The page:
As reported by The Hartford Courant, February 3, 2009.

UConn Health Center Hartford Hospital Merger May Require State Funding

By Arielle Levin Becker

A proposed partnership between the financially troubled University of Connecticut Health Center and Hartford Hospital could end the Health Center's recent practice of seeking state money to cover deficits, but would still require ongoing state funding for both bonding and labor costs, a report issued this morning says.

The details of the proposed merger, laid out in a report by the independent Connecticut Academy of Science and Engineering, will be unveiled in a presentation to legislators this morning.

According to the report, the proposed partnership includes:

  • Creating a "University Hospital" with two campuses, UConn's John Dempsey Hospital and Hartford Hospital.
  • Building a new, 250-bed hospital to replace John Dempsey Hospital. The state would pay the bonding costs for the project and the cost of any new equipment. In the past, the cost has been estimated at $475 million.
  • Maintaining Health Center employees' status as state employees, but having the state pay the difference between their fringe benefits costs and those of other hospital employees which amounts to millions of dollars a year.
  • Collaborating with other area hospitals to increase their involvement with UConn's medical and dental schools, with access to students, interns and residents and research.

The proposed partnership is intended to financially stabilize the UConn Health Center, which has relied on cash infusions from the state legislature to stay afloat in recent years, and could significantly change the healthcare landscape in the region. Under the plan, the UConn Health Center would be transformed from one of the nation's smallest academic hospitals into part of a major academic medical center.

Lawmakers have said the potential partnership faces several challenges, including reconciling the work forces of the unionized Health Center with the nonunion Hartford Hospital, understanding the effect of a partnership on other area hospitals, and merging two institutions with what lawmakers say are differing missions.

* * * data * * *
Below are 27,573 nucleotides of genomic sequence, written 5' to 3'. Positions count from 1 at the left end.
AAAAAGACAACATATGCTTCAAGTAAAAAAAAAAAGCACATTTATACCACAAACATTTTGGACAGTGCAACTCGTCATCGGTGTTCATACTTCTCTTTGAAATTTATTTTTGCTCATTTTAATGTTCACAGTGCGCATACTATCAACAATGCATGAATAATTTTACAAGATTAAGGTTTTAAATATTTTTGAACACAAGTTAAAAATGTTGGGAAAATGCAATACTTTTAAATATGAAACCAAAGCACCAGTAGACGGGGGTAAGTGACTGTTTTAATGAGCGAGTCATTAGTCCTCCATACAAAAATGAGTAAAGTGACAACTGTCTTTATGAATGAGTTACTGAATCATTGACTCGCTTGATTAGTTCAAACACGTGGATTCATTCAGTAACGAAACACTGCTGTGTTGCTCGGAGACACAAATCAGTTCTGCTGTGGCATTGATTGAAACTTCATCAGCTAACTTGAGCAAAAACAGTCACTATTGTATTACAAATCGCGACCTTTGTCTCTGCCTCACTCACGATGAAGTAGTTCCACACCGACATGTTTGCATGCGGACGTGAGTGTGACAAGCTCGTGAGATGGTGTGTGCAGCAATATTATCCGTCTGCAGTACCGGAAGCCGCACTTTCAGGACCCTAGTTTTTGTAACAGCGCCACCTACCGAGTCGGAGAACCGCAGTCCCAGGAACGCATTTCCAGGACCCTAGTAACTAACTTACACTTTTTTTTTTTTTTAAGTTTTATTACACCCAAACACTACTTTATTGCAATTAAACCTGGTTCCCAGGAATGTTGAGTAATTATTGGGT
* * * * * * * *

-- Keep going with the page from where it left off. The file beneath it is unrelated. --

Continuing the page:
And this year's discussions come against the backdrop of a dire financial situation for the state, with projected budget deficits in the billions.

The UConn Health Center includes the state's medical and dental schools, research laboratories and the 224-bed John Dempsey Hospital.

Dempsey Hospital is considered too small and too outdated to be viable on its own. But its location in the prosperous Farmington valley offers an advantage in attracting patients with private insurance, a financially appealing clientele for hospitals.

Last year, the Connecticut Academy of Science and Engineering recommended that UConn collaborate with one or more area hospitals. Five area hospitals expressed interest, but UConn officials said a proposal submitted by Hartford Hospital in conjunction with the Hospital of Central Connecticut at New Britain General was the most comprehensive.

Today's report, which was commissioned by the general assembly, offered details on how the collaboration will be implemented.

The proposed new hospital building would replace the existing Dempsey Hospital without significantly adding to the number of hospital beds in the region, reflecting projections that the region will not need more hospital beds in the near future.

The partnership would create a two-campus University Hospital. A new corporation, University Hospital, Inc., would own and operate the Hartford campus, Hartford Hospital, and lease the Farmington campus, the Health Center, from UConn. The corporation would be led by representatives from both UConn and Hartford Hospital's parent company.

Unionized employees would remain part of the unions, according to the documents included in the report, and new hires for those positions would also be unionized.

The plan also calls for the state to essentially subsidize part of the fringe benefits of Health Center employees.

Unlike other state agencies, the Health Center is responsible for the cost of fringe benefits for its employees, which are significantly costlier than fringe benefits of employees at other hospitals. The difference in cost has contributed to the Health Center's deficits.

Having the state pay the difference has come up before the legislature in the past and has been difficult to resolve. Asked about the issue last week, state Rep. Roberta Willis, co-chairwoman of the higher education committee and a supporter of having the state pay, took a deep breath, then added, "Did you hear my deep breath? Can you put that in a quote?"